Biopython 1.67 released

This was long over-due, but Biopython 1.67 was released earlier today. The most recent delay was due to migrating our website from MediaWiki to GitHub Pages earlier this year, following an OBF server failure.

Source distributions and Windows installers for Biopython 1.66 are now available from the downloads page on the official Biopython website, and the release is also on the Python Package Index (PyPI).

This release of Biopython supports Python 2.6, 2.7, 3.3, 3.4 and 3.5, but support for Python 2.6 is considered to be deprecated. It has also been tested on PyPy 5.0, PyPy3 version 2.4, and Jython 2.7.

Comparison of SeqRecord objects until now has used the default Python object comparison (are they the same instance in memory?). This can be surprising, but comparing all of the attributes would be too complex. As of this release attempting to compare SeqRecord objects should raise an exception instead. If you want the old behaviour, use id(record1) == id(record2) instead.

New experimental module Bio.phenotype is for working with Phenotype Microarray plates in JSON and the machine vendor’s CSV format (contributed by Marco Galardini).

Following the convention used elsewhere in Biopython, there is a new function…) for parsing KEGG files expected to contain a single record only – the existing function Bio.KEGG.parse(…) is intended to be used to iterate over multi-record files.

When a gap character is defined, Bio.Seq will now translate gap codons (e.g. “—“) into a single gap (“-“) in the protein sequence. The gap character is inferred from the Seq object’s alphabet, but it can also be passed as an argument to the translate method.

The new NCBI genetic code table 25, covering Candidate Division SR1 and Gracilibacteria, has been added to Bio.Data (and the translation functionality).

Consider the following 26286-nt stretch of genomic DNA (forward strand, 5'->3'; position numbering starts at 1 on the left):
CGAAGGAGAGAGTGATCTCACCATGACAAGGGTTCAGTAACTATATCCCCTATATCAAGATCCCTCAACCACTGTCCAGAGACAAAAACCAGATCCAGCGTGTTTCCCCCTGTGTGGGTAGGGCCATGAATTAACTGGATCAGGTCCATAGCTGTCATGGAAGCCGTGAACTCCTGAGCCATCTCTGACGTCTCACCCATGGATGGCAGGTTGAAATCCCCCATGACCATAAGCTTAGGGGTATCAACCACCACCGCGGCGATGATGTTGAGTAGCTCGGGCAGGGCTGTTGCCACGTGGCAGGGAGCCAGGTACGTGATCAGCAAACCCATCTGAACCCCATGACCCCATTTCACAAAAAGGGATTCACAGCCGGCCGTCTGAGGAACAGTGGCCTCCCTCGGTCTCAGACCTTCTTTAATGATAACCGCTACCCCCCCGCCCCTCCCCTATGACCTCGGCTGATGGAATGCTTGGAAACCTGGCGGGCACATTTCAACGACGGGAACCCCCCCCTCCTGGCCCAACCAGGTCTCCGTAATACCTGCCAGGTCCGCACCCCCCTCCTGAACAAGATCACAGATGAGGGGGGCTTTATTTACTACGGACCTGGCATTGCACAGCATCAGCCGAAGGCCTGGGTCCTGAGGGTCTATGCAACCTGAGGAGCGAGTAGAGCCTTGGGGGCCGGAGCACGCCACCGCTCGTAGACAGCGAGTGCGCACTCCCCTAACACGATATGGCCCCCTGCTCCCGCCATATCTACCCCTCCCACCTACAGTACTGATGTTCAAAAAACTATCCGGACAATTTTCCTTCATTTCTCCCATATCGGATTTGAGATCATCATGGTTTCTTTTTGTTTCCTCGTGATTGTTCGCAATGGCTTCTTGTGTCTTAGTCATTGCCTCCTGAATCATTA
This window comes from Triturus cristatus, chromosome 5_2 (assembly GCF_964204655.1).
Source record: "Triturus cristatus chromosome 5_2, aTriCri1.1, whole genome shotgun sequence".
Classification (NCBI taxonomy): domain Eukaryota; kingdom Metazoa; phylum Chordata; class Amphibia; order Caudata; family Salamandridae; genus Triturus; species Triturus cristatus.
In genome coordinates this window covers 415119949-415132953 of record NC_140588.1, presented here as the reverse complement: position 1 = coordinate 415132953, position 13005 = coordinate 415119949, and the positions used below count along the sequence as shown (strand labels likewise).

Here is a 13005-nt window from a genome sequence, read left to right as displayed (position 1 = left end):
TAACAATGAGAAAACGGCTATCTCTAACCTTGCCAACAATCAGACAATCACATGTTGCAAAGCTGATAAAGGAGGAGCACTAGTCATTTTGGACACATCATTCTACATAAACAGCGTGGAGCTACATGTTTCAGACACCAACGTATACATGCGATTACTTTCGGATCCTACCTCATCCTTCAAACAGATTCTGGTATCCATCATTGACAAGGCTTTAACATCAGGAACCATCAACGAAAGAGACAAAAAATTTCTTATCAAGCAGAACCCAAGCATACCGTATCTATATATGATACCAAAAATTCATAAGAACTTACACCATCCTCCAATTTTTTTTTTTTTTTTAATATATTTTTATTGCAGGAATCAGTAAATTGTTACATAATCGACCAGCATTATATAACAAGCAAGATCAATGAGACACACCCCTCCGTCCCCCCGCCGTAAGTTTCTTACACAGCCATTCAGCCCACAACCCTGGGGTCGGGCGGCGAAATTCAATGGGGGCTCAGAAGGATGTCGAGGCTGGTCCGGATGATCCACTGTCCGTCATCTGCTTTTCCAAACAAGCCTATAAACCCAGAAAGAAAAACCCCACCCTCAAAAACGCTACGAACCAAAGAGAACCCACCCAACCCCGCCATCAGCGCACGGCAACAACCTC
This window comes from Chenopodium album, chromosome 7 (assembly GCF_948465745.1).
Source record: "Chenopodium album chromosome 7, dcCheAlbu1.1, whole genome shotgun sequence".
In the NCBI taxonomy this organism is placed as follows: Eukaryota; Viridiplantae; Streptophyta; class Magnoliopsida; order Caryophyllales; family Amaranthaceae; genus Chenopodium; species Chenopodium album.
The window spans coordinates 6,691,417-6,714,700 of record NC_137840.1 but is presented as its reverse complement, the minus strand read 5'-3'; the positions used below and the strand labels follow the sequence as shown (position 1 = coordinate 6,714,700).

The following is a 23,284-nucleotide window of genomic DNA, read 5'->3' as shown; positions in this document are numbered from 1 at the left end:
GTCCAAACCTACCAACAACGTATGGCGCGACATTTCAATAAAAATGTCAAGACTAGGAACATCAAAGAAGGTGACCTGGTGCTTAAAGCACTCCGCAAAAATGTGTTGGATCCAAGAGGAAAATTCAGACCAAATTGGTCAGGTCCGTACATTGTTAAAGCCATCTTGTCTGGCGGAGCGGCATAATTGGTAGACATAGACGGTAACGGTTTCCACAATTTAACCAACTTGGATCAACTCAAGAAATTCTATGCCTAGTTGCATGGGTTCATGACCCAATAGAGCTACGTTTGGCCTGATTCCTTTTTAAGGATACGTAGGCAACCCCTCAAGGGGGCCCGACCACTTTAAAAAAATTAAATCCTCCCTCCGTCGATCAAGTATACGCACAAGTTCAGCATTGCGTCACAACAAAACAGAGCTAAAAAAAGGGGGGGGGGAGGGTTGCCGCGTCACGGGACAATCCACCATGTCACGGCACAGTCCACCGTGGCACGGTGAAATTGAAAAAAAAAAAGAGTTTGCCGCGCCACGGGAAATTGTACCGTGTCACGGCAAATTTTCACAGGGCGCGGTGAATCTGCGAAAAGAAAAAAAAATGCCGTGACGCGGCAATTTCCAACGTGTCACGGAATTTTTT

The Bio.Entrez interface will automatically use an HTTP POST rather than HTTP GET if the URL would exceed 1000 characters. This is based on NCBI guidelines and the fact that very long queries like complex searches can otherwise trigger an HTTP Error 414 Request URI too long.

Foreign keys are now used when creating BioSQL databases with SQLite3 (this was not possible until SQLite version 3.6.19). The BioSQL taxonomy code now updates the taxon table left/right keys when updating the taxonomy.

There have been some fixes to the MMCIF structure parser which now uses identifiers which better match results from the PDB structure parse.

The restriction enzyme list in Bio.Restriction has been updated to the May 2016 release of REBASE.

The mmCIF parser in Bio.PDB.MMCIFParser has been joined by a second version which only looks at the ATOM and HETATM lines and can be much faster.

The Bio.KEGG.REST will now return unicode text-based handles, except for images which remain as binary bytes-based handles, making it easier to use with the mostly text-based parsers in Biopython.

Note that the BioSQL test configuration information is now in a new file Tests/biosql.ini rather than directly in Tests/test_BioSQL_*.py as before. You can make a copy of the provided example file Tests/biosql.ini.sample as Tests/biosql.ini and edit this if you wish to run the BioSQL tests.

Additionally, a number of small bugs have been fixed with further additions to the test suite, and there has been further work to follow the Python PEP8 standard coding style, and in converting our docstring documentation to use the reStructuredText markup style.

Many thanks to the Biopython developers and community for making this release possible, especially the following contributors:

  • Aaron Rosenfeld (first contribution)
  • Anders Pitman (first contribution)
  • Barbara Mühlemann (first contribution)
  • Ben Fulton
  • Ben Woodcroft (first contribution)
  • Brandon Invergo
  • Brian Osborne (first contribution)
  • Carlos Pena
  • Chaitanya Gupta (first contribution)
  • Chris Warth (first contribution)
  • Christiam Camacho (first contribution)
  • Connor T. Skennerton
  • David Koppstein (first contribution)
  • Eric Talevich
  • Jacek Śmietański (first contribution)
  • João D Ferreira (first contribution)
  • João Rodrigues
  • Joe Cora (first contribution)
  • Kai Blin
  • Leighton Pritchard
  • Lenna Peterson
  • Marco Galardini (first contribution)
  • Markus Piotrowski
  • Matt Ruffalo (first contribution)
  • Matteo Sticco (first contribution)
  • Nader Morshed (first contribution)
  • Owen Solberg (first contribution)
  • Peter Cock
  • Steve Bond (first contribution)
  • Terry Jones (first contribution)
  • Vincent Davis
  • Zheng Ruan

Again this list of contributors is longer than usual, which is good, but partly reflects the delay since our last release. My apologies.

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